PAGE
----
Writing Groups Run for Pay Are Useful…But Not the Same as No-Fee Writing Groups

After last week’s post, in which I explained how to set up and run writing critique groups and manuscript swaps, I got some feedback, and I’d like to address one of the issues that came up.

What to expect if you pay for a professionally-led writing group:

There are many writers/editors, who run critique groups for a fee – and I am among them. Usually, the organizer will do at least some of the recruitment for you, and they have genuine expertise. (Although I suggest you check on this – recently, I came upon a writer who offered advice – for a fee – to a person in a field of writing it turned out they knew nothing about. There’s nothing wrong with asking for a reference even if the person is a published writer of note. Not all writers know all fields of writing, and not all writers are good at running critique groups.) Good writing group leaders are familiar with the “writing group format” and may have a very gentle and efficient way of keeping participants on-task and well-behaved. They will often arrange the logistics of the location/conference call/whatever.

Interestingly, since participants usually pay in advance for a series of meetings, they are more likely to show up. I have a close friend who is a personal trainer, and she says her clients have the same attitude: If you pay in advance, you are more likely to show up, because you know your absence will cost you money, and yet you will get no benefit from that money. For a fledgling writer who really, really needs a fire lit under their tuchas to make them show up regularly for a writing group, this has a big advantage over a free model.

I know many, many people who have enjoyed and learned a lot in writing groups run by a paid professional. A really good writing-group-for-fee is worth the price you pay. However, I don’t classify them with lay-led, no-fee groups for a number of reasons. Examining these will help a writer decide which model will work best for them. Continue reading

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Announcing a class for beginning Jewish writers in L.A.

Do you have a picture book idea?

Have you always wanted to write for the Jewish magazines, but didn’t know how?

I will, G-d willing, be teaching a workshop on writing for Jewish tots, tweens, and teens later this month.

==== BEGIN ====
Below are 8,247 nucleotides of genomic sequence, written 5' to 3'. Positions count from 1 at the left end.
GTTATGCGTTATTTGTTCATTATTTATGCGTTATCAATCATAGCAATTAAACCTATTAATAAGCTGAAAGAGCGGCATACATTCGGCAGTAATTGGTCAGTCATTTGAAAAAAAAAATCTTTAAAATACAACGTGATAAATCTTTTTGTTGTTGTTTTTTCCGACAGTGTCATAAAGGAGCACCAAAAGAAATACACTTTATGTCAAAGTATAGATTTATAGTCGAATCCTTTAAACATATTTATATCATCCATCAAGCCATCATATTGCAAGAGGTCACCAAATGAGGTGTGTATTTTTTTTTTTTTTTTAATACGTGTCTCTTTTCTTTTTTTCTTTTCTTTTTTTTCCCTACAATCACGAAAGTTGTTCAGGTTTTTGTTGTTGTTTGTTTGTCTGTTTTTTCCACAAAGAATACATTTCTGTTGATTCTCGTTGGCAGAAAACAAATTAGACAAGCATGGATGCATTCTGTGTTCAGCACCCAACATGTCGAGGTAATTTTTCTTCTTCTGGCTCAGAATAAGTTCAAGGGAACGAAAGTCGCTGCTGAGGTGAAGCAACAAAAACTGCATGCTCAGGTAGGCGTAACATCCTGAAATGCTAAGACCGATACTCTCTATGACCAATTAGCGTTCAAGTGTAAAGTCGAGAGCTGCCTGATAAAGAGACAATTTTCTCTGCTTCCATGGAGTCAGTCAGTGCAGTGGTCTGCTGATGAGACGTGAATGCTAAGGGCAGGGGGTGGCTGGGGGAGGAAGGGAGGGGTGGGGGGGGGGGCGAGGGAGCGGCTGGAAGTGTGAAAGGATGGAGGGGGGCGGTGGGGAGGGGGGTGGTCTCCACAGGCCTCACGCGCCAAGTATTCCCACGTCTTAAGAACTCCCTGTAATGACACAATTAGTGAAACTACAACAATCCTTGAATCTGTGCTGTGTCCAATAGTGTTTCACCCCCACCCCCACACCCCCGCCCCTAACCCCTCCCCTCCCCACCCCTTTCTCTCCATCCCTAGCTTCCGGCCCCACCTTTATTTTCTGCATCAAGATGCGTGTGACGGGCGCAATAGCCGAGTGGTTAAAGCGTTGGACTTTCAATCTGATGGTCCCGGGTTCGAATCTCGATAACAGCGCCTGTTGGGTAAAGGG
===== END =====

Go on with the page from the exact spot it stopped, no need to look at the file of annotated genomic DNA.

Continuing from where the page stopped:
A possible student for my workshop?

Audience: Ladies ages 15 and up are welcome to participate.

Date:May 25th

Time:10 am – 1 pm

Location:Private home in L.A.

Cost:$25, $18 if you refer a friend and they also commit

To sign up: Please fill out the form below.

The Rejection Letter that’s Good for You

Yesterday, I got a rejection letter.

Yes, it happens a lot.

I’ve argued in the past that rejection letters are good for you, and I’ve gotten better at taking them in stride, but this one went even further. Its timing couldn’t have been more perfect.

You see, last night was my monthly writers’ workshop. All morning, I’d been trying to decide on a piece to bring and share. When that rejection letter appeared in my inbox around noon, I decided it was a sign.

No, not that kind of sign.

Not just a sign, but a Sign — “This is the piece you should bring to your writers’ workshop tonight.”

So, I did.

And it was magical.

Our group was smaller than usual, consisting of just three of us (usually, we’re four or five). But the two other ladies present gave me so much insight about what worked in my story and what did not, feedback that I might have been less open to, had I not just received the rejection letter. I spent a good chunk of this morning working on revisions, and plan to wrap them up tomorrow in between baking my challah and roasting my chicken.

I’m still hoping that the next time I hear from an editor, they send an acceptance letter. (To say that I pray for acceptance letters is no exaggeration.) But this experience is definitely going to help me embrace the next rejection letter.

Because another will surely come.